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If someone doesn’t think they are mentally ill, then logically they won’t want to take medicine, so the first step I think is for the person to acknowledge they have a mental illness.

My son doesn’t think he is mentally ill although he’s been hospitalized 3 times in 10 months, hears voices constantly and has been diagnosed by 2 psychiatrists as having schizophrenia, one telling me yesterday he’s 100% certain of the diagnosis.

I wonder if having them take a Psychosis Test would help them see they have a problem?

I respectfully disagree and so does Dr. Amador. Acknowledging a mental illness does very little unless you commit to medication or other treatments, and taking and continuing medication does not require acknowledging having a mental illness. It can help motivate in people with insight, but with people with anosognosia it’s often unobtainable, so you need to look for other motivators or coping mechanisms.

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Yes, I put my Levothyroxine right out on the counter, take it right in front of him and always tell my son that I need to balance myself just as he does. As for medication and my house, it it absolutely mandatory and he has to take it. It was a HUGE struggle for a very long time and there were many times when he would pretend that he took it, but he did not - they become very good at hiding this and he learned this in the hospital from peers. We fought quite a bit, but I never gave in - my son would be dead without medication, so I fight the medication fight with all of my might! If we were having a rough day with him taking his meds, I would call supportive influences and have them gently, sometimes not so gently remind him how well he is doing on his meds - not in the hospital or a treatment program and living in the community with me and this definitely helped. I still watch him take his meds and count them occasionally, but this has definitely become more relaxed now. It has now become such a routine that he takes by himself, with some gentle reminders every now and then from me. Sadly, he does state that when he gets his own place he won’t be needing meds because of course, he’s not sick, sigh! I’ve provided him a very nice life and he enjoys his lifestyle and wants to maintain living with me, so that’s a WIN! Jump on here whenever, we are non judgmental and have all been through the ringer - some are just starting out and some have been digging at this for years and are super strong - you’ll get both sides, but lived experience is so much more powerful than any book smarts. Welcome to the 1%, sigh! My son was hospitalized 13 times within 2 years before I demanded Clozapine and guess what, not 1 hospital stay in 3 years now - did I just say that? WOW, that is HUGE progress! Best of luck! Xo :purple_heart: @Steadfast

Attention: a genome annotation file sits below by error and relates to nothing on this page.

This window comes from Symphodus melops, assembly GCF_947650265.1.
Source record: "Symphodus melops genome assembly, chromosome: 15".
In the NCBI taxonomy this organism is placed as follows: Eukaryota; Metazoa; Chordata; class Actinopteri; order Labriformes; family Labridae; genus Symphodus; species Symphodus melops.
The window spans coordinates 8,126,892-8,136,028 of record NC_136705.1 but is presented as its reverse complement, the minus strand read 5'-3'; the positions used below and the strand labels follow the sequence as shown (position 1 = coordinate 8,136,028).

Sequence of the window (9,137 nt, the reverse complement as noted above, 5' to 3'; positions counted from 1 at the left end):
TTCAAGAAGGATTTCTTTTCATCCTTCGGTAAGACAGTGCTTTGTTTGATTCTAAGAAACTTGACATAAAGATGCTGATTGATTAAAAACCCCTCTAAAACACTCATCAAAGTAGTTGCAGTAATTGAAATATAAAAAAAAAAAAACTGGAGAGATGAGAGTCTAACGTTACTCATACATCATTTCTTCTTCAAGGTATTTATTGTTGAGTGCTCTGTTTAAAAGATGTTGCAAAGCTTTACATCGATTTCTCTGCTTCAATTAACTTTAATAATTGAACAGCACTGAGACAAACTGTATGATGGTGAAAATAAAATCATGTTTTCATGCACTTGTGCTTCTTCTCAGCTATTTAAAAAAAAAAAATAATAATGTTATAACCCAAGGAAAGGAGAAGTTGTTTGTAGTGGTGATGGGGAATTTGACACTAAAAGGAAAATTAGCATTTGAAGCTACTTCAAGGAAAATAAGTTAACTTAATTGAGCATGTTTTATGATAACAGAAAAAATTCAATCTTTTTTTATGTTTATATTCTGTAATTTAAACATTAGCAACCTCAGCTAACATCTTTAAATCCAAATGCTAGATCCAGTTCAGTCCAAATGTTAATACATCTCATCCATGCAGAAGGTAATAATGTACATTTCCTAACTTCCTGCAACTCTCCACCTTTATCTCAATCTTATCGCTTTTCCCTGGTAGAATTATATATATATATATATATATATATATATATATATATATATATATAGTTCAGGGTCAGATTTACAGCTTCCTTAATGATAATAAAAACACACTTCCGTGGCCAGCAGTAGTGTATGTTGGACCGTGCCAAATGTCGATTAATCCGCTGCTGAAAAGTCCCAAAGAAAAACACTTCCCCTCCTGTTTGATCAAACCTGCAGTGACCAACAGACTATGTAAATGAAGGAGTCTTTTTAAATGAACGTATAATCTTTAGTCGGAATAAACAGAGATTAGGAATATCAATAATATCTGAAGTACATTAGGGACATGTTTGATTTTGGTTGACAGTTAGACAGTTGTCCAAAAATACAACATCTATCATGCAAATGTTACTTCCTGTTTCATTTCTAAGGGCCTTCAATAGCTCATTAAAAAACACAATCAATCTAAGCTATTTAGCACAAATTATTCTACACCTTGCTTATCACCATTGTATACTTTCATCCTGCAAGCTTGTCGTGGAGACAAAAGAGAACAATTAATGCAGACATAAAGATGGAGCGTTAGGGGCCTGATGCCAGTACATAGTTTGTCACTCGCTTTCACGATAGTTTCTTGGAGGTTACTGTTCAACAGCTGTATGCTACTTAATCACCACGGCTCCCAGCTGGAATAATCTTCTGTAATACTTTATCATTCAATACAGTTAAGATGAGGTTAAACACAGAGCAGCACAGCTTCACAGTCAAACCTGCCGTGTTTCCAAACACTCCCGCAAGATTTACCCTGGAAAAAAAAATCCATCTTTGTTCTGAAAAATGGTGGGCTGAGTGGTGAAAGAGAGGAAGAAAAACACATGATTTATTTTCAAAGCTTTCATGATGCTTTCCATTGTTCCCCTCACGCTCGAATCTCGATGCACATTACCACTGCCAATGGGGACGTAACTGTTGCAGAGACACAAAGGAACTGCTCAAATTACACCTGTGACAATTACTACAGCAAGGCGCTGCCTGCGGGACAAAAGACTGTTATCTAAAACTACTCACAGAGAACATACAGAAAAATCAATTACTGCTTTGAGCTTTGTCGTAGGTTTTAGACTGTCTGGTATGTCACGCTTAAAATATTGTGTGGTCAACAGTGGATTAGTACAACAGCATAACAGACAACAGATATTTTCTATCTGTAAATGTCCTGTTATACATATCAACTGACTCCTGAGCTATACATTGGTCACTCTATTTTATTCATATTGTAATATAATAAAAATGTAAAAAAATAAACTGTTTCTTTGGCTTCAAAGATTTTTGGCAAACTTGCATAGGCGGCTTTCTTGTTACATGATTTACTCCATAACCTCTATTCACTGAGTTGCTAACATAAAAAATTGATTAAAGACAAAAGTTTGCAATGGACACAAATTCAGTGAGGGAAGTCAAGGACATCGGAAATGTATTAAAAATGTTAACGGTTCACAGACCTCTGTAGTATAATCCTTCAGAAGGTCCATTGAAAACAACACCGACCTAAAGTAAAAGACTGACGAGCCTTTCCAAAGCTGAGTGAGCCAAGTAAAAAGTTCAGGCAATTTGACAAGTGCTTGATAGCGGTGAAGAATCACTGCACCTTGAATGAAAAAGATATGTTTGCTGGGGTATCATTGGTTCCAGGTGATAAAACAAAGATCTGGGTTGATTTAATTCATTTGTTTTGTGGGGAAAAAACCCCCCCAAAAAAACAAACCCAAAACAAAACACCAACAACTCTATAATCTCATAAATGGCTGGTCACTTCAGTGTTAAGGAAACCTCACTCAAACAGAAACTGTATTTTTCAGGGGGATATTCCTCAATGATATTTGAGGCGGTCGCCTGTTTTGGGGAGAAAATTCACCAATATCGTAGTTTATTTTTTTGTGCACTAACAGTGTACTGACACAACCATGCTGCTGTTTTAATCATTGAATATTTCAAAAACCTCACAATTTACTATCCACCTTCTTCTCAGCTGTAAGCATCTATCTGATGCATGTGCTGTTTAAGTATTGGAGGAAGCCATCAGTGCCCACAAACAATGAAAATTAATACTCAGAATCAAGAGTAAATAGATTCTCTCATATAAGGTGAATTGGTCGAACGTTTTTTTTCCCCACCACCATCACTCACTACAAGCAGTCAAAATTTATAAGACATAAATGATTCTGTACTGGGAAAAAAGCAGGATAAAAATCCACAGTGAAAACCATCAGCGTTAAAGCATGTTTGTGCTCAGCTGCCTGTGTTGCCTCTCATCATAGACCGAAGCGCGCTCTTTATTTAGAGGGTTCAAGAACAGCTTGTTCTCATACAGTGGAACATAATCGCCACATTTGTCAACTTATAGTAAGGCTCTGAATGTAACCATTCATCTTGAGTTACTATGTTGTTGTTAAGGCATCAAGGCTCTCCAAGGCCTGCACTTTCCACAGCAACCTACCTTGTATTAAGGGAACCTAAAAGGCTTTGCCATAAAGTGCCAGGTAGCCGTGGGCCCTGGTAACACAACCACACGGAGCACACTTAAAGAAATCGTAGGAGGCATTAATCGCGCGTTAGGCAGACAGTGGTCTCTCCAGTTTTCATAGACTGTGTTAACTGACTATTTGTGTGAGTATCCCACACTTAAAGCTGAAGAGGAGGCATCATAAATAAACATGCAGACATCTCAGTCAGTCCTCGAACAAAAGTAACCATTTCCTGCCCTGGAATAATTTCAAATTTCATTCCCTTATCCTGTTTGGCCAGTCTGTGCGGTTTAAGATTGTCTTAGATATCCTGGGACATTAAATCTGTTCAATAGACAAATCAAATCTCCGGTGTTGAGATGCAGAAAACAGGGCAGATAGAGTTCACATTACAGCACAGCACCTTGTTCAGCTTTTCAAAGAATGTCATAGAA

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Oh, and he’s going on a trip to NY in June and he already asked me if he’s going to have enough medication, HUGE gains my way! @Steadfast

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@Maggotbrane You’re right, I posted this before starting to re-read Amador’s book yesterday from the beginning.

He says that insight does not have to mean you acknowledge you have a mental illness before you start taking meds. Acknowledgment of illness first, then taking drugs sounds logical to me, but as you point out, acknowledgement will not happen if a person has anosognosia.

So why would anyone take meds if they they think they’re being prescribed for an illness they don’t have? Amador gives the following reasons: 1) It might make the family member feel better (see Lilies’ post about her son going back on meds to “feel better”), e.g. suppress annoying voices and 2) please other people so they won’t land back in the hospital.

Can you think of any other motivators? I’m pretty sure my son will stop taking meds once he gets out of the hospital.

Well our story has taken a strange twist. The psychiatrist has diagnosed him with Major Depressive Disorder. I know that this is only part of the story. He certainly has severe depression, but there is a lot more to his history that apparently the psychiatrist has chosen to ignore (or does not know about). He prescribed aripiprazole (Abilify) and fluoxetine (Prozac) and although my son has not actually taken the medication at home yet (we cross that bridge in a few hours), he appears to be quite willing to do so. I think he can understand that he has been labelled with MDD by others because of his two suicide attempts in the past month, and therefore can also understand that taking medication is a logical step. Anyway, that is how I am reading it for the moment. Just the fact that he is getting psychiatric care after all of these years is a huge step.